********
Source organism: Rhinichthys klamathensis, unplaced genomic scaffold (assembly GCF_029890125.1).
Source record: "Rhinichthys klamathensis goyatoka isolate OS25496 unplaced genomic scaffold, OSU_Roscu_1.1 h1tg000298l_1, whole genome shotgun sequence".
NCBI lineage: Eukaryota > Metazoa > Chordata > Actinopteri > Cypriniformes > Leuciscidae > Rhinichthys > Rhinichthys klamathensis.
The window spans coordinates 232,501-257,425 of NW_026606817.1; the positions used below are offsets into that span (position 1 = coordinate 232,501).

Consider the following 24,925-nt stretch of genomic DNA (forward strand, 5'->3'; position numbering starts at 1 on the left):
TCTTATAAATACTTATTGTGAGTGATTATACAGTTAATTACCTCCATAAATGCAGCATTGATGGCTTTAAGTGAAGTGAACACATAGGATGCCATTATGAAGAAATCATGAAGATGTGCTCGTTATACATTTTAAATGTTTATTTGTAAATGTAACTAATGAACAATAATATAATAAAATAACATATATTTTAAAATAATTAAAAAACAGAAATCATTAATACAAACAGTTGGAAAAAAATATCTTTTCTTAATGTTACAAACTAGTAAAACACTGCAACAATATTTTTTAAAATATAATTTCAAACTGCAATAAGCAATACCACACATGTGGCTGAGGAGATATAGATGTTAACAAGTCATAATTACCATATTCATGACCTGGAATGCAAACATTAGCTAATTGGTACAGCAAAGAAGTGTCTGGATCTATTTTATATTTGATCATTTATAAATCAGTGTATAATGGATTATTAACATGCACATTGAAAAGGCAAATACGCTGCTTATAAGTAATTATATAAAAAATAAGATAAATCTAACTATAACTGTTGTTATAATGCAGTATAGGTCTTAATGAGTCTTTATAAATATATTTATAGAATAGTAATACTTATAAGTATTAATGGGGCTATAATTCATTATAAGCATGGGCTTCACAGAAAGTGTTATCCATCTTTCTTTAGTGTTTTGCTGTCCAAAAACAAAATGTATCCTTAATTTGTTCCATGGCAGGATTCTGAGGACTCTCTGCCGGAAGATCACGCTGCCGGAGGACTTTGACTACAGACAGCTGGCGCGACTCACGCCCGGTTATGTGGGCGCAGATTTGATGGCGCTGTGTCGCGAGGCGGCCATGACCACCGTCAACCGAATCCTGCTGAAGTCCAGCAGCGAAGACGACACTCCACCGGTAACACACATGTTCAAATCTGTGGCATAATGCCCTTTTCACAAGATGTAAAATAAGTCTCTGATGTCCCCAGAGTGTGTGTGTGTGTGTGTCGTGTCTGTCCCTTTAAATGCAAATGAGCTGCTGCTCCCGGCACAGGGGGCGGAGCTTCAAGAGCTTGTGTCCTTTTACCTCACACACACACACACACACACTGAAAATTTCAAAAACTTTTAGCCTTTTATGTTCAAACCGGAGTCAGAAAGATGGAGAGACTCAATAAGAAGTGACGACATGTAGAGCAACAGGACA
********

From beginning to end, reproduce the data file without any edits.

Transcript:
Source organism: Rhinichthys klamathensis, unplaced genomic scaffold (assembly GCF_029890125.1).
Source record: "Rhinichthys klamathensis goyatoka isolate OS25496 unplaced genomic scaffold, OSU_Roscu_1.1 h1tg000298l_1, whole genome shotgun sequence".
NCBI lineage: Eukaryota > Metazoa > Chordata > Actinopteri > Cypriniformes > Leuciscidae > Rhinichthys > Rhinichthys klamathensis.
The window spans coordinates 232,501-257,425 of NW_026606817.1; the positions used below are offsets into that span (position 1 = coordinate 232,501).

Consider the following 24,925-nt stretch of genomic DNA (forward strand, 5'->3'; position numbering starts at 1 on the left):
TCTTATAAATACTTATTGTGAGTGATTATACAGTTAATTACCTCCATAAATGCAGCATTGATGGCTTTAAGTGAAGTGAACACATAGGATGCCATTATGAAGAAATCATGAAGATGTGCTCGTTATACATTTTAAATGTTTATTTGTAAATGTAACTAATGAACAATAATATAATAAAATAACATATATTTTAAAATAATTAAAAAACAGAAATCATTAATACAAACAGTTGGAAAAAAATATCTTTTCTTAATGTTACAAACTAGTAAAACACTGCAACAATATTTTTTAAAATATAATTTCAAACTGCAATAAGCAATACCACACATGTGGCTGAGGAGATATAGATGTTAACAAGTCATAATTACCATATTCATGACCTGGAATGCAAACATTAGCTAATTGGTACAGCAAAGAAGTGTCTGGATCTATTTTATATTTGATCATTTATAAATCAGTGTATAATGGATTATTAACATGCACATTGAAAAGGCAAATACGCTGCTTATAAGTAATTATATAAAAAATAAGATAAATCTAACTATAACTGTTGTTATAATGCAGTATAGGTCTTAATGAGTCTTTATAAATATATTTATAGAATAGTAATACTTATAAGTATTAATGGGGCTATAATTCATTATAAGCATGGGCTTCACAGAAAGTGTTATCCATCTTTCTTTAGTGTTTTGCTGTCCAAAAACAAAATGTATCCTTAATTTGTTCCATGGCAGGATTCTGAGGACTCTCTGCCGGAAGATCACGCTGCCGGAGGACTTTGACTACAGACAGCTGGCGCGACTCACGCCCGGTTATGTGGGCGCAGATTTGATGGCGCTGTGTCGCGAGGCGGCCATGACCACCGTCAACCGAATCCTGCTGAAGTCCAGCAGCGAAGACGACACTCCACCGGTAACACACATGTTCAAATCTGTGGCATAATGCCCTTTTCACAAGATGTAAAATAAGTCTCTGATGTCCCCAGAGTGTGTGTGTGTGTGTGTCGTGTCTGTCCCTTTAAATGCAAATGAGCTGCTGCTCCCGGCACAGGGGGCGGAGCTTCAAGAGCTTGTGTCCTTTTACCTCACACACACACACACACACACTGAAAATTTCAAAAACTTTTAGCCTTTTATGTTCAAACCGGAGTCAGAAAGATGGAGAGACTCAATAAGAAGTGACGACATGTAGAGCAACAGGACA